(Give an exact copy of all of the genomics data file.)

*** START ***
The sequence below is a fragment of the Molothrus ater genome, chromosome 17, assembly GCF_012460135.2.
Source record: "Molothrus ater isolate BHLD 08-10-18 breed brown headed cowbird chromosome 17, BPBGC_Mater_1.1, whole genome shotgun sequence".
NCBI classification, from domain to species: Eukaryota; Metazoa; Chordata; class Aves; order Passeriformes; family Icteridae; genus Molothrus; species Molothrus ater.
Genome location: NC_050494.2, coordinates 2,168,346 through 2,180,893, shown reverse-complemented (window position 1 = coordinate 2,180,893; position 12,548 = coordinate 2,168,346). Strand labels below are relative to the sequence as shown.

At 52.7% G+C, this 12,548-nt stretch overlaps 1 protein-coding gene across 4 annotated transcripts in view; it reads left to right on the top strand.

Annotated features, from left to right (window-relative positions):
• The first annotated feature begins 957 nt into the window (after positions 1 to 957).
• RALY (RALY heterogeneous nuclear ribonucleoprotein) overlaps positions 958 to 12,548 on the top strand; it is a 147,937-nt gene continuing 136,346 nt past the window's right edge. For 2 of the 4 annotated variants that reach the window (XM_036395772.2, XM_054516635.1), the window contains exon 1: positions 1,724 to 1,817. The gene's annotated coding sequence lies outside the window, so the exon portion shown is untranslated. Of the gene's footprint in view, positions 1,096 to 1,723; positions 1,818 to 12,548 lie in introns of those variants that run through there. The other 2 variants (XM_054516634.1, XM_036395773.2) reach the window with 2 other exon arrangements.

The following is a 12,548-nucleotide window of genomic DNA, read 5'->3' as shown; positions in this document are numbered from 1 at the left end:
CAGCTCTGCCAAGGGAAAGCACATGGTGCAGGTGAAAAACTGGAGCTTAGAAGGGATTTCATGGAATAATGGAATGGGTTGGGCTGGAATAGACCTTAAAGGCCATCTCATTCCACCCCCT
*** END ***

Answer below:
The sequence below is a fragment of the Molothrus ater genome, chromosome 17, assembly GCF_012460135.2.
Source record: "Molothrus ater isolate BHLD 08-10-18 breed brown headed cowbird chromosome 17, BPBGC_Mater_1.1, whole genome shotgun sequence".
NCBI classification, from domain to species: Eukaryota; Metazoa; Chordata; class Aves; order Passeriformes; family Icteridae; genus Molothrus; species Molothrus ater.
Genome location: NC_050494.2, coordinates 2,168,346 through 2,180,893, shown reverse-complemented (window position 1 = coordinate 2,180,893; position 12,548 = coordinate 2,168,346). Strand labels below are relative to the sequence as shown.

At 52.7% G+C, this 12,548-nt stretch overlaps 1 protein-coding gene across 4 annotated transcripts in view; it reads left to right on the top strand.

Annotated features, from left to right (window-relative positions):
• The first annotated feature begins 957 nt into the window (after positions 1 to 957).
• RALY (RALY heterogeneous nuclear ribonucleoprotein) overlaps positions 958 to 12,548 on the top strand; it is a 147,937-nt gene continuing 136,346 nt past the window's right edge. For 2 of the 4 annotated variants that reach the window (XM_036395772.2, XM_054516635.1), the window contains exon 1: positions 1,724 to 1,817. The gene's annotated coding sequence lies outside the window, so the exon portion shown is untranslated. Of the gene's footprint in view, positions 1,096 to 1,723; positions 1,818 to 12,548 lie in introns of those variants that run through there. The other 2 variants (XM_054516634.1, XM_036395773.2) reach the window with 2 other exon arrangements.

The following is a 12,548-nucleotide window of genomic DNA, read 5'->3' as shown; positions in this document are numbered from 1 at the left end:
CAGCTCTGCCAAGGGAAAGCACATGGTGCAGGTGAAAAACTGGAGCTTAGAAGGGATTTCATGGAATAATGGAATGGGTTGGGCTGGAATAGACCTTAAAGGCCATCTCATTCCACCCCCT